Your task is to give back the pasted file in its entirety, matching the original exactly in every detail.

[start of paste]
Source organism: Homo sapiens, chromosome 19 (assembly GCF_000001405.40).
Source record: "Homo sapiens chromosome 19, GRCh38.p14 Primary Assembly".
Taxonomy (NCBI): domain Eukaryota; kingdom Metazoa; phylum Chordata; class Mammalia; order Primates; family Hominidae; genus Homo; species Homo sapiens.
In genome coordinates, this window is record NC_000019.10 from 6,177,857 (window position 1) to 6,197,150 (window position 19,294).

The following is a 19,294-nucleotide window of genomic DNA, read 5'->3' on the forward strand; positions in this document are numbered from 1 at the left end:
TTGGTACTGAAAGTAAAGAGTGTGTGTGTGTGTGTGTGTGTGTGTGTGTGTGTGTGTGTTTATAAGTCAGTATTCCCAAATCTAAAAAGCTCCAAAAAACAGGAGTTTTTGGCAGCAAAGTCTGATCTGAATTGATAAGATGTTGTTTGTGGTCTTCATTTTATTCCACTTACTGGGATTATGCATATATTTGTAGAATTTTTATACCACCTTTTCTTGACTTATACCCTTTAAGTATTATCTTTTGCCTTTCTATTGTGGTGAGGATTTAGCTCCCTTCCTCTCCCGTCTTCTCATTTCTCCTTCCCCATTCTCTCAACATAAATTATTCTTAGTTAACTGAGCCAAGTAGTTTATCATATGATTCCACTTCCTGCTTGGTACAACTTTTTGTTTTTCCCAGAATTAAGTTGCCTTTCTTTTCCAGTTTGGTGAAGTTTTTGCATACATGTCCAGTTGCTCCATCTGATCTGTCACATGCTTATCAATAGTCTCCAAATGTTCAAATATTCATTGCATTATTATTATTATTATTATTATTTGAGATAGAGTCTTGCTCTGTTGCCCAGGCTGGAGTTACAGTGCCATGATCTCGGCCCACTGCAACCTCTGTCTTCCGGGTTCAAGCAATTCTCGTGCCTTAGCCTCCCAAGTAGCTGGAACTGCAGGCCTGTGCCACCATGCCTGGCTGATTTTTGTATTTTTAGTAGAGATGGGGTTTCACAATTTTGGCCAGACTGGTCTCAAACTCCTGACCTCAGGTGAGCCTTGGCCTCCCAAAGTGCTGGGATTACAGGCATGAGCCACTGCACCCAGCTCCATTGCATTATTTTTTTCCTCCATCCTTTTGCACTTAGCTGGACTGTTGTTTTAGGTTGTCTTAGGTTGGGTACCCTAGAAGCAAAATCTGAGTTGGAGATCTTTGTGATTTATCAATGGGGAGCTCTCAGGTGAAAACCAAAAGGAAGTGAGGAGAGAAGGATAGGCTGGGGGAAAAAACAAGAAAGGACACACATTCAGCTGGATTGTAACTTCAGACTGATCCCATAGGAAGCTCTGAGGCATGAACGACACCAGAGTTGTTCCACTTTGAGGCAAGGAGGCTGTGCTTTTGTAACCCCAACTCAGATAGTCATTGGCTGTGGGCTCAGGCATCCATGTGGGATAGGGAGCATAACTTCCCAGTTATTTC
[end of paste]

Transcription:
Source organism: Homo sapiens, chromosome 19 (assembly GCF_000001405.40).
Source record: "Homo sapiens chromosome 19, GRCh38.p14 Primary Assembly".
Taxonomy (NCBI): domain Eukaryota; kingdom Metazoa; phylum Chordata; class Mammalia; order Primates; family Hominidae; genus Homo; species Homo sapiens.
In genome coordinates, this window is record NC_000019.10 from 6,177,857 (window position 1) to 6,197,150 (window position 19,294).

The following is a 19,294-nucleotide window of genomic DNA, read 5'->3' on the forward strand; positions in this document are numbered from 1 at the left end:
TTGGTACTGAAAGTAAAGAGTGTGTGTGTGTGTGTGTGTGTGTGTGTGTGTGTGTGTGTTTATAAGTCAGTATTCCCAAATCTAAAAAGCTCCAAAAAACAGGAGTTTTTGGCAGCAAAGTCTGATCTGAATTGATAAGATGTTGTTTGTGGTCTTCATTTTATTCCACTTACTGGGATTATGCATATATTTGTAGAATTTTTATACCACCTTTTCTTGACTTATACCCTTTAAGTATTATCTTTTGCCTTTCTATTGTGGTGAGGATTTAGCTCCCTTCCTCTCCCGTCTTCTCATTTCTCCTTCCCCATTCTCTCAACATAAATTATTCTTAGTTAACTGAGCCAAGTAGTTTATCATATGATTCCACTTCCTGCTTGGTACAACTTTTTGTTTTTCCCAGAATTAAGTTGCCTTTCTTTTCCAGTTTGGTGAAGTTTTTGCATACATGTCCAGTTGCTCCATCTGATCTGTCACATGCTTATCAATAGTCTCCAAATGTTCAAATATTCATTGCATTATTATTATTATTATTATTATTTGAGATAGAGTCTTGCTCTGTTGCCCAGGCTGGAGTTACAGTGCCATGATCTCGGCCCACTGCAACCTCTGTCTTCCGGGTTCAAGCAATTCTCGTGCCTTAGCCTCCCAAGTAGCTGGAACTGCAGGCCTGTGCCACCATGCCTGGCTGATTTTTGTATTTTTAGTAGAGATGGGGTTTCACAATTTTGGCCAGACTGGTCTCAAACTCCTGACCTCAGGTGAGCCTTGGCCTCCCAAAGTGCTGGGATTACAGGCATGAGCCACTGCACCCAGCTCCATTGCATTATTTTTTTCCTCCATCCTTTTGCACTTAGCTGGACTGTTGTTTTAGGTTGTCTTAGGTTGGGTACCCTAGAAGCAAAATCTGAGTTGGAGATCTTTGTGATTTATCAATGGGGAGCTCTCAGGTGAAAACCAAAAGGAAGTGAGGAGAGAAGGATAGGCTGGGGGAAAAAACAAGAAAGGACACACATTCAGCTGGATTGTAACTTCAGACTGATCCCATAGGAAGCTCTGAGGCATGAACGACACCAGAGTTGTTCCACTTTGAGGCAAGGAGGCTGTGCTTTTGTAACCCCAACTCAGATAGTCATTGGCTGTGGGCTCAGGCATCCATGTGGGATAGGGAGCATAACTTCCCAGTTATTTC